On Nov. 20, 2004, NASA’s Neil Gehrels Swift Observatory took to the skies aboard a Delta 7320 rocket and entered orbit around Earth. The satellite was on the hunt to uncover the mystery of gamma-ray bursts, the universe’s most powerful explosions.
“Fifteen years since its launch, Swift continues to observe some of the most exciting events in the cosmos,” said Paul Hertz, director of the Astrophysics Division at NASA Headquarters in Washington. “Neil Gehrels’ vision for the mission is being realized every day, and I look forward to many more years of exceptional science from this versatile spacecraft.”
Gamma rays, the most energetic form of light, are associated with dynamic events such as merging neutron stars and some types of supernovae — the explosive deaths of stars. The duration of a gamma-ray burst can vary from milliseconds to several hours, but the explosion leaves an afterglow that can be seen for hours to months in different wavelengths, such as radio, infrared, optical, ultraviolet and X-rays.
Swift is equipped with three instruments to study events across the electromagnetic spectrum: the Burst Alert Telescope (BAT), which sees gamma rays, the X-ray Telescope, and the Ultraviolet/Optical Telescope. The BAT scans the sky for gamma-ray bursts, and, when spotted, accurately determines their positions.
When the BAT detects a burst, the spacecraft alerts the worldwide astronomical community to its location so astronomers using other ground- and space-based telescopes can follow up. Swift then autonomously repoints its two other science instruments to study the afterglow in X-rays, ultraviolet and visible light. The satellite’s speedy reaction to these quick, high-energy events is the reason it was named for a type of bird. The spacecraft continues to revisit the burst location in the subsequent hours, days and even weeks to better understand the nature of the explosion and its environment.
Swift’s ability to rapidly repoint and its sensitive X-ray and ultraviolet imaging have led it to observe a wide variety of sources. The spacecraft now receives an average of five “target-of-opportunity” requests from the community each day to respond to objects ranging from comets to distant black holes.
“Swift’s science focus has grown and evolved since its launch,” said Principal Investigator S. Bradley Cenko, an astrophysicist at NASA’s Goddard Space Flight Center in Greenbelt, Maryland. “It still conducts gamma-ray burst science by observing light, astronomy’s original cosmic ‘messenger.’ Yet, now a suite of observatories can detect other signals — messengers like cosmic rays, neutrinos and gravitational waves. As a part of this new field of multimessenger astronomy, Swift works in conjunction with these facilities to try and link these signals to changes we see in various wavelengths of light.”
As the Swift mission celebrates its 15th anniversary, here are five times in the past five years it has helped reveal something new about the universe.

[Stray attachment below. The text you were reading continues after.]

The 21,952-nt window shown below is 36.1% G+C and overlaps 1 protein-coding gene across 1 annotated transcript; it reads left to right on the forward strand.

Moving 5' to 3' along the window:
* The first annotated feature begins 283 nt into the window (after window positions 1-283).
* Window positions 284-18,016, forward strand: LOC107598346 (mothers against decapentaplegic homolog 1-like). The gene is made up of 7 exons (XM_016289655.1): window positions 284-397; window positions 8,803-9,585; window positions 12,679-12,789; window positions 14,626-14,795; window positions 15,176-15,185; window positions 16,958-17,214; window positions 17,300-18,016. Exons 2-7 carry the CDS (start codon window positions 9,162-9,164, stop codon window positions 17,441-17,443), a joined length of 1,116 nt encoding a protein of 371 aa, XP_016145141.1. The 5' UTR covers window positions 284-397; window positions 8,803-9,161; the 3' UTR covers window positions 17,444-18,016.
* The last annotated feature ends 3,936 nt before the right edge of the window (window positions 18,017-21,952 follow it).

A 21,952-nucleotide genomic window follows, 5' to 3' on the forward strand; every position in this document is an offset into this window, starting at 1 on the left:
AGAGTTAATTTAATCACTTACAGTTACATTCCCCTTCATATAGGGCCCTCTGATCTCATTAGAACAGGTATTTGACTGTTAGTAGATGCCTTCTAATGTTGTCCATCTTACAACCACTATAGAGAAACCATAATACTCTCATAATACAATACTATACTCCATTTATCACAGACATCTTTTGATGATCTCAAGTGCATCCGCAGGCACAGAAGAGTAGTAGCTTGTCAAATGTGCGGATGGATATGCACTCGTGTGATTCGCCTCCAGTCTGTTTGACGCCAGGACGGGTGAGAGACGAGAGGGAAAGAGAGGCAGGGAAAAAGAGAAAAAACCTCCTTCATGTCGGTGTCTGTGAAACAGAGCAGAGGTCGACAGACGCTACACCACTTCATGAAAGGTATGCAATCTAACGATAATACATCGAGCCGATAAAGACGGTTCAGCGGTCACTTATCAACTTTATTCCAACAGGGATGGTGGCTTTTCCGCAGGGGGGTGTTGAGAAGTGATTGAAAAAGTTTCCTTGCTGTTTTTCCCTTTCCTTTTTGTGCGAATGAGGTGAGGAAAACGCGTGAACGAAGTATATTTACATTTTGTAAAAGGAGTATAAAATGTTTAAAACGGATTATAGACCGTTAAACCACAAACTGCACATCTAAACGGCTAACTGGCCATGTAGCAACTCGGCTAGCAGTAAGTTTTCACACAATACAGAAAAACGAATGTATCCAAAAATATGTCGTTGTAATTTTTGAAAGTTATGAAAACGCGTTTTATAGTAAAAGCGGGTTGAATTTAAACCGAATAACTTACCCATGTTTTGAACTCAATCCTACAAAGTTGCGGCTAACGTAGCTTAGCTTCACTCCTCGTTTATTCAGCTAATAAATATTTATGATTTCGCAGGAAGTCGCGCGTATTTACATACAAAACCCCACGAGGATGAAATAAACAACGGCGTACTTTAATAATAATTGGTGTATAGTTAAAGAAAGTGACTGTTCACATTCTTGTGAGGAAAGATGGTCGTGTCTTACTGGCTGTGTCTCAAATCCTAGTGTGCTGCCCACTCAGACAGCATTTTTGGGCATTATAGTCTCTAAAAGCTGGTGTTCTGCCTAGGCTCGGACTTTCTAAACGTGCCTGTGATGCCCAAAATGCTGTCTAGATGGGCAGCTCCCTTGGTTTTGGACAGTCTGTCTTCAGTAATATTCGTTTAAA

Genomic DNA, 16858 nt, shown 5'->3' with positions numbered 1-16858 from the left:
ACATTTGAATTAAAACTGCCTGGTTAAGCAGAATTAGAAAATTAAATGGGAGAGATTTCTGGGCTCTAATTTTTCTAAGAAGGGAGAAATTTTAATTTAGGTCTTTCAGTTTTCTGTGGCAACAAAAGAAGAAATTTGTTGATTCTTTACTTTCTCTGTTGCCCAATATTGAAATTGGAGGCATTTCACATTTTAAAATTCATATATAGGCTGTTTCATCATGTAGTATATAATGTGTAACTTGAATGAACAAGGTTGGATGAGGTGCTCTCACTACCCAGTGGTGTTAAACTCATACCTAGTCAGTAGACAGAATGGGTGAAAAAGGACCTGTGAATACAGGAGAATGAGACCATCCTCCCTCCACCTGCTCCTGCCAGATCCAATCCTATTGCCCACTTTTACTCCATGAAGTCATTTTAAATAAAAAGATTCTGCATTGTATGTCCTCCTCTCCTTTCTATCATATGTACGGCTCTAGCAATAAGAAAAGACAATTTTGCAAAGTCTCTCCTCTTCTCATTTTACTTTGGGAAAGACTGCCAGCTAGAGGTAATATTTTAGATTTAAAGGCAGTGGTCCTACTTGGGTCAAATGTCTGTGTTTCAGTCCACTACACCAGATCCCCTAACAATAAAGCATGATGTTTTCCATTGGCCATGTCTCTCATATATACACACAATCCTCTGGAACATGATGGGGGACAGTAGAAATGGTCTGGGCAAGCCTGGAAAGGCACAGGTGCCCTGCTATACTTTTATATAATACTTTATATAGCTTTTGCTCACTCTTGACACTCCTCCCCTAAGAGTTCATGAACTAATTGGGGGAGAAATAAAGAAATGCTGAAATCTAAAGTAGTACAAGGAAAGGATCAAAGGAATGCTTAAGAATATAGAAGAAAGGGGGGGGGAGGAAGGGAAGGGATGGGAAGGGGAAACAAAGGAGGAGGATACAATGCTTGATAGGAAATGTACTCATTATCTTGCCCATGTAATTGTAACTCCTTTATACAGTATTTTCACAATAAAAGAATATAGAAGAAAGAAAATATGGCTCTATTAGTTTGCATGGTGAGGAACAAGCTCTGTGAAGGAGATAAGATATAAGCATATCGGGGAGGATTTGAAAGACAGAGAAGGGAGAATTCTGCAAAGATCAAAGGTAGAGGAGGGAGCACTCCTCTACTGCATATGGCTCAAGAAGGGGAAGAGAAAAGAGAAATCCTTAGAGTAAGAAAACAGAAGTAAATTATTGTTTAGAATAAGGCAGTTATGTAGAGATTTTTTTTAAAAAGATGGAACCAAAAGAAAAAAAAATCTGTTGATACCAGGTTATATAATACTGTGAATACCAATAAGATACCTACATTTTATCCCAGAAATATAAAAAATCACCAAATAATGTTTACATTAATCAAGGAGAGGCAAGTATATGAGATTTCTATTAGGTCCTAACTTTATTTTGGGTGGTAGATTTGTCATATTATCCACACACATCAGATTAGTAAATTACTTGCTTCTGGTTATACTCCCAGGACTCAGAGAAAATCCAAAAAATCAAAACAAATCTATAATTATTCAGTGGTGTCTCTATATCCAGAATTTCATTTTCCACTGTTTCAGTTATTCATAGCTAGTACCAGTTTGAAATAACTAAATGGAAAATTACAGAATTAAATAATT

1. Star shredder
Analysis of data from Swift and other spacecraft revealed new details of a tidal disruption event — a black hole shredding a star that got too close. The missions detected echoes from flares of high-energy X-rays produced during this catastrophic encounter.
2. Comet slowdown
In May 2017, Swift data showed that comet 41P/Tuttle-Giacobini-Kresák was rotating three times slower than it had been in March. This slowdown was the most significant change in a comet’s rotation ever seen.
3. Core crash
Swift’s follow-up observations of two merging neutron stars indicated an ultraviolet emission from the gravitational wave source. This was a major accomplishment in the field of multimessenger astronomy.
4. The Cow
In 2018, Swift detected a burst of light at least 10 times brighter than a typical supernova. This event, called AT2018cow, was nicknamed “the Cow.” Swift observations, along with data collected by other telescopes, led scientists to two different explanations: a tidal disruption by a monster black hole or a supernova that gave birth to a black hole or neutron star.
5. Ultra gamma-ray burst
As astronomers continue to work toward understanding these quick, powerful bursts, Swift will continue to scan the sky in search of answers.
“Swift’s two-year prime mission is long over, yet Swift is still going strong in its 13th year of extended operations,” said Jamie Kennea, lead of Swift’s science operations team at Penn State in University Park, Pennsylvania. “We are on the cusp of a new era of multimessenger astronomy, and Swift will play a huge role in this emerging chapter.”
Goddard manages the Swift mission in collaboration with Penn State, the Los Alamos National Laboratory in New Mexico and Northrop Grumman Innovation Systems in Dulles, Virginia. Other partners include the University of Leicester and Mullard Space Science Laboratory in the United Kingdom, Brera Observatory and the Italian Space Agency in Italy.